WASHINGTON — After 10 weeks of sporadic and sometimes caustic debate, a majority of the House Monday night defied the Republican leadership and voted for a bipartisan bill that would overhaul the way the nation’s political campaigns are financed.
The relatively strong 237-186 showing for the measure, sponsored by Reps. Christopher Shays, R-Conn., and Martin Meehan, D-Mass., makes it likely that it will be the one to prevail against several competing proposals still to be considered. Fifty-one Republicans broke with their party leadership to support the bill, while only 11 Democrats bucked their party to vote against it.
“As members of the House you get an opportunity very few times in your career to make a historic vote,” Meehan said. “This was a historic vote.”
Uncertain of the outcome, even as the vote began, House members — including Speaker Newt Gingrich — stood in the cavernous House chamber staring up at the large electronic board that shows each vote as it is cast. Gingrich, who by custom usually does not vote, this time voted no. As support for the legislation surged past a majority, cheers and applause erupted on the Democratic side of the chamber.
The Shays-Meehan legislation would effectively ban the unlimited, unregulated donations to the political parties — or “soft money” — that led to the abuses in the 1996 presidential campaign. The bill also would curb issue advocacy commercials by outside groups in the 60-day period before an election.
To get to Monday night’s vote, the bill’s sponsors had to surmount months of challenges as the Republican leadership first tried to block the legislation from the floor and then tried to subject it to scores of amendments designed to fracture the bill’s coalition. Despite the House’s endorsement Monday night of the legislation, the Senate is considered unlikely to take up campaign finance legislation before it recesses in October.
Recapitulating weeks of late night debate, the House one more time Monday clashed over whether the bill’s limit on political fund raising would restore integrity to a political process drowning in special interest money or whether it would limit free speech and alter the balance of power between the political parties.
Trying to prevent any last-minute Democratic defections, the two senior Democratic leaders of the House took part in the closing debate to make impassioned pleas for the legislation.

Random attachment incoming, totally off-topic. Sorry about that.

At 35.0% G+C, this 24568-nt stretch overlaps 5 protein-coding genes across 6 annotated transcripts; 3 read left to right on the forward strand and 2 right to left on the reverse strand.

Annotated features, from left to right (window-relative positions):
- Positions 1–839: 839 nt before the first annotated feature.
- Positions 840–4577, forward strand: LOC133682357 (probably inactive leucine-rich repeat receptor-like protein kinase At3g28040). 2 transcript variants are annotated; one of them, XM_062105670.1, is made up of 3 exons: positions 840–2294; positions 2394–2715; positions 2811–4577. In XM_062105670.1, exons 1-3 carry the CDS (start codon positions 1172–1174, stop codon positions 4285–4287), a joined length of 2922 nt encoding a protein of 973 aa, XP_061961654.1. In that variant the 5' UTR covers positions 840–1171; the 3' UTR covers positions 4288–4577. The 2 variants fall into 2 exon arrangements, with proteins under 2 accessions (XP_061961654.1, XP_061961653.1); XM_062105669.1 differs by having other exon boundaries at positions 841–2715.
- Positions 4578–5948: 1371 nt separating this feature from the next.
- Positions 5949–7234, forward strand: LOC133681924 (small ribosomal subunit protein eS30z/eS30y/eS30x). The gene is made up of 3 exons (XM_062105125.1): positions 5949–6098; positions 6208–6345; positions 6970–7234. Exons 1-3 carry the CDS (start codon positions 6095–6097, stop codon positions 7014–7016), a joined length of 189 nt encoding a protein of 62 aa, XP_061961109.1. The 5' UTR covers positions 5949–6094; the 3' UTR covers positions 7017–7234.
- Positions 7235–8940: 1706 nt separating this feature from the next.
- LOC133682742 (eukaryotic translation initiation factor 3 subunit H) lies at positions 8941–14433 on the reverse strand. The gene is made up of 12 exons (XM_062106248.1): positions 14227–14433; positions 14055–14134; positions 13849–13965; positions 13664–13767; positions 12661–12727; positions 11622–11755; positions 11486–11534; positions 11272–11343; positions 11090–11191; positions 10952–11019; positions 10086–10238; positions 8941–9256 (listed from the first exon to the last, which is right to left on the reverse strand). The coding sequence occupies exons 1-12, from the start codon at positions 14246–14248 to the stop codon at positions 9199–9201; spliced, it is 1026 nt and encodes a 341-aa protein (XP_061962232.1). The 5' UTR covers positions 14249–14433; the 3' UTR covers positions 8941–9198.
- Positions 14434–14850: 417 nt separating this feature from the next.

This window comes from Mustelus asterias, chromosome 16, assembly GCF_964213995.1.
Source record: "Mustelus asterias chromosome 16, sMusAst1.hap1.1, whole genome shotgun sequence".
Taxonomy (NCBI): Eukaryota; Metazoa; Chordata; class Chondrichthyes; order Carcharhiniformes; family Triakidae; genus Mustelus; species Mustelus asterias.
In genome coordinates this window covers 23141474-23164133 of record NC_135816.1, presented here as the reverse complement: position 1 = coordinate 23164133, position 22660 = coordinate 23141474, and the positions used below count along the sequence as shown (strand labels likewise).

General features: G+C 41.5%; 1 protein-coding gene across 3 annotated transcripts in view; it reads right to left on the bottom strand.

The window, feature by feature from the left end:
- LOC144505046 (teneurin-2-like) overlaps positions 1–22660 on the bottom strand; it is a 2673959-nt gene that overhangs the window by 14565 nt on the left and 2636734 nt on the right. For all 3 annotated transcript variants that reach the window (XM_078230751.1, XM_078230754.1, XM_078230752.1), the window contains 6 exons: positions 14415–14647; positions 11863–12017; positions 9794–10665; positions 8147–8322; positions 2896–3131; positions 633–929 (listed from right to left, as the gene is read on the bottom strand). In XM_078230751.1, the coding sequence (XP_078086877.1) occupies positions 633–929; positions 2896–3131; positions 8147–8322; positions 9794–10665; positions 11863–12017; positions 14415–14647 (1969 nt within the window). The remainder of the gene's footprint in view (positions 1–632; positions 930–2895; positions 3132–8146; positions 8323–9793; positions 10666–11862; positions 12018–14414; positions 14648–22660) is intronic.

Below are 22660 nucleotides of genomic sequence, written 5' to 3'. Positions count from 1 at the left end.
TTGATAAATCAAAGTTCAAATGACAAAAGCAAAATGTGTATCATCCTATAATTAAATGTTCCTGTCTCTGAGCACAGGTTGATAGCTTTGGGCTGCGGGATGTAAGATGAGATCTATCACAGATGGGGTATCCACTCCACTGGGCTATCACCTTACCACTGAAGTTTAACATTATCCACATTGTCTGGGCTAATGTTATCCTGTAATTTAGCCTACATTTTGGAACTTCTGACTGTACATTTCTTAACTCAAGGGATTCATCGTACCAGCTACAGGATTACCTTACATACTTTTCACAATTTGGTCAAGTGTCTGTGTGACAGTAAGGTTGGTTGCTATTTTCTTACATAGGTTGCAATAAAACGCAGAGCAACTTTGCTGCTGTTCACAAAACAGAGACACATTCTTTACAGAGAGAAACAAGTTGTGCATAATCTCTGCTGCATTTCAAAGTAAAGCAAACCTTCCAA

“There is a national crisis of confidence in our system of campaign financing,” said Rep. Dick Gephardt, the House minority leader. “It is a crisis of confidence that cuts across party lines and should disturb all of us as Democrats, as Republicans, as Americans.”
Several Republicans argued that their party — which has had a traditional fund-raising advantage — would be hurt because the measure does not prevent organized labor, which generally backs Democrats, from devoting union dues to political campaigns.
“To my Republican colleagues, let me just simply say this is not reform,” said Rep. Tom DeLay, the House majority whip. “This is not good government. This is political disarmament. It does nothing to protect union members from forced union dues while putting shackles on our traditional supporters.” He accused some Republicans of voting for the measure simply because they thought the Senate would be sure to kill it.
The bipartisan coalition backing Shays-Meehan countered by turning to a conservative member of the rebellious Republican Class of 1994 to make their closing argument. “Vote yes on this bill,” implored Rep. Zach Wamp, R-Tenn. “It’s the moment of truth. The truth is this bill is as fair to Republicans as Democrats.”
Despite Monday night’s vote, the Shays-Meehan bill still faces a few more hurdles to win final House passage under a byzantine voting process in which 11 different overhaul proposals have been pitted against one other. The measure moves to a final vote only if none of the nine plans still standing obtain a larger majority. Voting is expected to continue later this week.
Because of the strong showing for the Shays-Meehan legislation, Rep. Tom Campbell, R-Calif., said he would withdraw his own proposal. Others were expected to do the same.
But Rep. Asa Hutchinson, R-Ark., made clear Monday night he would still be fighting to pass another bipartisan plan which he drew up with other House freshman. The measure contains a less stringent ban on soft money.
Even if the Shays-Meehan bill passes the House, its chances are considered remote in the Senate, where Sen. Trent Lott, the majority leader, has made clear he does not want to consider it in the closing weeks of the session leading into the midterm elections.
Earlier this year a companion bill sponsored by Sens. John McCain, R-Ariz., and Russell Feingold, D-Wis., died when it won majority support but not the 60 votes needed to break a filibuster.